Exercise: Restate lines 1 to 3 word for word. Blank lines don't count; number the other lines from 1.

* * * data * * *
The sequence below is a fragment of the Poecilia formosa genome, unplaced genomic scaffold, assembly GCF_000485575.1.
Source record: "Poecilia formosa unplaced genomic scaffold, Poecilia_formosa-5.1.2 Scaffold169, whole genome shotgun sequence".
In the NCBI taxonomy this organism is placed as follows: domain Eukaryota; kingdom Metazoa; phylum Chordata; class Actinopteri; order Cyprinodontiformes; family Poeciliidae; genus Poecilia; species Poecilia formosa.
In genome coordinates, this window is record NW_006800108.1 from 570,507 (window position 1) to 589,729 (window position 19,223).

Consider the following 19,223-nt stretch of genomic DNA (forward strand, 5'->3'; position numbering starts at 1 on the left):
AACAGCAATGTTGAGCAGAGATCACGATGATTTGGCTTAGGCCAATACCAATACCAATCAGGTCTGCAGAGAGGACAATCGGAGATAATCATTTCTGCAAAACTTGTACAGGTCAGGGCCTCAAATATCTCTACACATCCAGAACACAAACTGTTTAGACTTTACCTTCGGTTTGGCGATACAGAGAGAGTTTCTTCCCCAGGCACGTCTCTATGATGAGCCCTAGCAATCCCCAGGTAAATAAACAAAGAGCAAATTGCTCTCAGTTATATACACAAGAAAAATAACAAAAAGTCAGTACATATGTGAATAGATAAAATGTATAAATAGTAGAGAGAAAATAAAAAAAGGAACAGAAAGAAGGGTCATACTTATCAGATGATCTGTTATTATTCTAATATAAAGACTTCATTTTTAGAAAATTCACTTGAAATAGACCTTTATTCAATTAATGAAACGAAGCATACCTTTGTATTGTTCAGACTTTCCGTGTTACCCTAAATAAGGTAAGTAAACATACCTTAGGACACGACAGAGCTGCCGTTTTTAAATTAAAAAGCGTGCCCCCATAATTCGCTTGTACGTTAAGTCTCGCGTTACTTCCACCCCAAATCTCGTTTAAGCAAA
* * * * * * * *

The sequence below is a fragment of the Poecilia formosa genome, unplaced genomic scaffold, assembly GCF_000485575.1.
Source record: "Poecilia formosa unplaced genomic scaffold, Poecilia_formosa-5.1.2 Scaffold169, whole genome shotgun sequence".
In the NCBI taxonomy this organism is placed as follows: domain Eukaryota; kingdom Metazoa; phylum Chordata; class Actinopteri; order Cyprinodontiformes; family Poeciliidae; genus Poecilia; species Poecilia formosa.